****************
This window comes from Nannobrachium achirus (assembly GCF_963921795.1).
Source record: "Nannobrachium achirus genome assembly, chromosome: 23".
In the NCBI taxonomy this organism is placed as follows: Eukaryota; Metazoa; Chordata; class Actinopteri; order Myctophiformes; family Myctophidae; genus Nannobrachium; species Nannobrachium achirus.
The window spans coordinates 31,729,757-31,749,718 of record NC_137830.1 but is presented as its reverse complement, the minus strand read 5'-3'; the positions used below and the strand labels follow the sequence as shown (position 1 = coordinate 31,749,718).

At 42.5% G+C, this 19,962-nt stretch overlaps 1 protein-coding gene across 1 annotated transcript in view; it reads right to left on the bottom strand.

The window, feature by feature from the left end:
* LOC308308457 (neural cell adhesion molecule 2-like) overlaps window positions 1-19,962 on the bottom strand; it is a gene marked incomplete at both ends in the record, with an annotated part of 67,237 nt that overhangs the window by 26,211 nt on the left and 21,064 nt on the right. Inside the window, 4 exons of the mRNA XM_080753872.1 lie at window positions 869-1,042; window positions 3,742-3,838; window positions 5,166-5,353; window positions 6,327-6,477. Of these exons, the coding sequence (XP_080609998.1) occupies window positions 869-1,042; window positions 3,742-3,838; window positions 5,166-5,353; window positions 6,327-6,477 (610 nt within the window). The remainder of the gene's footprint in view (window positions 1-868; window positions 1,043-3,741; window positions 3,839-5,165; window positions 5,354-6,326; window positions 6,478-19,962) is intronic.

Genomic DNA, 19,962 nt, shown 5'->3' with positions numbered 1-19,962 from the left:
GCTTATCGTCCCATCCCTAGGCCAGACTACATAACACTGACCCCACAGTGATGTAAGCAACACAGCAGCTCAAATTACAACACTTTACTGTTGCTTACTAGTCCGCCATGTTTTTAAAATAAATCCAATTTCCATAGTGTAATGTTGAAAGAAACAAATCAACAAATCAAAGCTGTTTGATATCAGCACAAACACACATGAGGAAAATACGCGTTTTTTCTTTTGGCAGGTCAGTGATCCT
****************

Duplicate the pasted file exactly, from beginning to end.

This window comes from Nannobrachium achirus (assembly GCF_963921795.1).
Source record: "Nannobrachium achirus genome assembly, chromosome: 23".
In the NCBI taxonomy this organism is placed as follows: Eukaryota; Metazoa; Chordata; class Actinopteri; order Myctophiformes; family Myctophidae; genus Nannobrachium; species Nannobrachium achirus.
The window spans coordinates 31,729,757-31,749,718 of record NC_137830.1 but is presented as its reverse complement, the minus strand read 5'-3'; the positions used below and the strand labels follow the sequence as shown (position 1 = coordinate 31,749,718).

At 42.5% G+C, this 19,962-nt stretch overlaps 1 protein-coding gene across 1 annotated transcript in view; it reads right to left on the bottom strand.

The window, feature by feature from the left end:
* LOC308308457 (neural cell adhesion molecule 2-like) overlaps window positions 1-19,962 on the bottom strand; it is a gene marked incomplete at both ends in the record, with an annotated part of 67,237 nt that overhangs the window by 26,211 nt on the left and 21,064 nt on the right. Inside the window, 4 exons of the mRNA XM_080753872.1 lie at window positions 869-1,042; window positions 3,742-3,838; window positions 5,166-5,353; window positions 6,327-6,477. Of these exons, the coding sequence (XP_080609998.1) occupies window positions 869-1,042; window positions 3,742-3,838; window positions 5,166-5,353; window positions 6,327-6,477 (610 nt within the window). The remainder of the gene's footprint in view (window positions 1-868; window positions 1,043-3,741; window positions 3,839-5,165; window positions 5,354-6,326; window positions 6,478-19,962) is intronic.

Genomic DNA, 19,962 nt, shown 5'->3' with positions numbered 1-19,962 from the left:
GCTTATCGTCCCATCCCTAGGCCAGACTACATAACACTGACCCCACAGTGATGTAAGCAACACAGCAGCTCAAATTACAACACTTTACTGTTGCTTACTAGTCCGCCATGTTTTTAAAATAAATCCAATTTCCATAGTGTAATGTTGAAAGAAACAAATCAACAAATCAAAGCTGTTTGATATCAGCACAAACACACATGAGGAAAATACGCGTTTTTTCTTTTGGCAGGTCAGTGATCCT